• Dress comfortably even flying business class on an airline that won’t give me pajamas I bring my own and change on board. I want to be as comfortable as possible for a long flight. That also means not too hot or too cold (layers are good, fabrics that retain your sweat less so).

  • Consider upgrading using miles, an auction, a buy up offer at check-in, really anything that’s available. And now that so many airlines offer premium economy it can even be priced more modestly than you think.

I’m fortunate that my work travel is domestic, and my international flying is for leisure. As a result my long haul travel can be paid on points and I can organize things so that the trip will be comfortable.

It hasn’t always been that way. Growing up I did my share on long haul coach flying, including to Australia on an American Airlines DC-10 — a sleepless flight where the only thing playing was King Ralph on the overhead screen.

How do you stay comfortable flying long haul when you’re sitting in back?

About Gary Leff

Gary Leff is one of the foremost experts in the field of miles, points, and frequent business travel - a topic he has covered since 2002. Co-founder of frequent flyer community InsideFlyer.com, emcee of the Freddie Awards, and named one of the "World's Top Travel Experts" by Conde' Nast Traveler (2010-Present) Gary has been a guest on most major news media, profiled in several top print publications, and published broadly on the topic of consumer loyalty. More About Gary »

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Comments

  1. A Cabeau neck pillow. They cost about $30 on amazon but worth every penny and they make an amazing difference on a long flight.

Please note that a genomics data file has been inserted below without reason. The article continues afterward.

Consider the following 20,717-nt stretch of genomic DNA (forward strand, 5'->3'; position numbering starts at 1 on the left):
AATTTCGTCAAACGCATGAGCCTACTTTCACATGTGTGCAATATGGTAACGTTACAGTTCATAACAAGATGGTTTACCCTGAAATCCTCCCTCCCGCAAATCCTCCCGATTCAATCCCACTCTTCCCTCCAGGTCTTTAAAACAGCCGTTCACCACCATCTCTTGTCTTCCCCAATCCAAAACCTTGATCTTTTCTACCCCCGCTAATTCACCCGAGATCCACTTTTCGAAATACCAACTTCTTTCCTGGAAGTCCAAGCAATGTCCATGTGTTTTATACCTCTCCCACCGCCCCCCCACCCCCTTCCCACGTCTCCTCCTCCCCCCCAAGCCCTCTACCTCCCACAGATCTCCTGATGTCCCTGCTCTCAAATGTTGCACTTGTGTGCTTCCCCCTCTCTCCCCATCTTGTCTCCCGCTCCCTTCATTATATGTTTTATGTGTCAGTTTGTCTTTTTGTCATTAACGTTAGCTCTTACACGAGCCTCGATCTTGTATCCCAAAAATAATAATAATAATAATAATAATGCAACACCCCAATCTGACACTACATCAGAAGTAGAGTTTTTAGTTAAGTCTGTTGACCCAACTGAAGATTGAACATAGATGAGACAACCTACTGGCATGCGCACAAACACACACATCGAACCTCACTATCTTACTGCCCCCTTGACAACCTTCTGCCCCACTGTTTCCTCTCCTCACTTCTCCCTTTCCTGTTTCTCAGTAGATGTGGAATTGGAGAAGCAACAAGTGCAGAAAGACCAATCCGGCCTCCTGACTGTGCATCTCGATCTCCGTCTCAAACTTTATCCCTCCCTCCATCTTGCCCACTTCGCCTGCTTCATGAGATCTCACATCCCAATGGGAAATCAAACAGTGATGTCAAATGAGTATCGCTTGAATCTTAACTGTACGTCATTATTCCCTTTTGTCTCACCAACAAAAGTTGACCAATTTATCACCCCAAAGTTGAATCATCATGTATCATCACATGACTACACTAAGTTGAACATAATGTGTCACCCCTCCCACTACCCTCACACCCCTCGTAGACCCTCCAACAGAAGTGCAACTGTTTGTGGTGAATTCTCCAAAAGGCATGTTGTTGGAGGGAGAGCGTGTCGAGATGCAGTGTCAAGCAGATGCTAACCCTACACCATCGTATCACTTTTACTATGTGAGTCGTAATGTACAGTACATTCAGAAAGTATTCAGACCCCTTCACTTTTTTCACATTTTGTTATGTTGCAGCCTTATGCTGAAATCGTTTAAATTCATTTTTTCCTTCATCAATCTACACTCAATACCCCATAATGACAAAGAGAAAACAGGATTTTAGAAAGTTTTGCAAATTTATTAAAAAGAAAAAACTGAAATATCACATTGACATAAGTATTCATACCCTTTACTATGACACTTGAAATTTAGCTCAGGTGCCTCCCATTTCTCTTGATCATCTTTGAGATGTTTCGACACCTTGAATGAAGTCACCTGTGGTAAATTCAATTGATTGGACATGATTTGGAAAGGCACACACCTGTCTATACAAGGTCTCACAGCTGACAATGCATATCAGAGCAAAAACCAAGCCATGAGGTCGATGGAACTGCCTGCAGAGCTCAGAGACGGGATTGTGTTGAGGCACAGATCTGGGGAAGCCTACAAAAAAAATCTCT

2. Stay hydrated— need to hit that luxurious airplane lavatory more often. And also jump over 2 people to get there.

  3. Face it-nothing you can do will make flying Coach/Tourist/Economy or whatever any better. But alcohol does help to relieve the misery and pains.

    You could try informing the young FAs what flight was like when the 707 was introduced–coach seating and service was better than today’s domestic first; really!

  4. When I am in business or first, I cannot resist the wine. I probably pay the price.

    If you drink try to hydrate to much in coach, you are going to have to go to the restroom too much. I usually moderate my hydrating when in coach.

    Actually, if you have a Priority Pass or Amex Platinum, food at the airport could be good.

    Fly an Asian Airline. Bingo. Delta, American, and United all s.ck big time.

  5. Being able to lean left or right into the window cubby is a huge advantage over middle and aisle seats. Yes you have to jump over people, but they have to pee too so just wait and time it with them- or just ask.

    If you get the right seat, the shoulder width amounts to an extra 4-6 inches sometimes. Be careful of rows with no windows or misaligned windows, your arm will go numb on a long flight. Seatguru is your friend.

  6. Apologies in advance for my ignorance, but how do you figure out which routes are the poorly performing routes?

  7. FYI, a lot of the writers of these lame articles are, sorry to say, millenials like my daughter (also a professional copywriter and editor) who put pen to paper and dream up ideas that no sane person would really consider. Sometimes my daughter will meet with her friends (also media mavens/copywriters/editors/social media experts) and over a few glasses of wine they will fabricate all sorts of useless pap to continue pumping out the copy. The writer of the Fodor’s article has traveled, granted, but she’s on the Instagram-Twitter-Facebook circuit, where everything seems to be superficial and of little substance.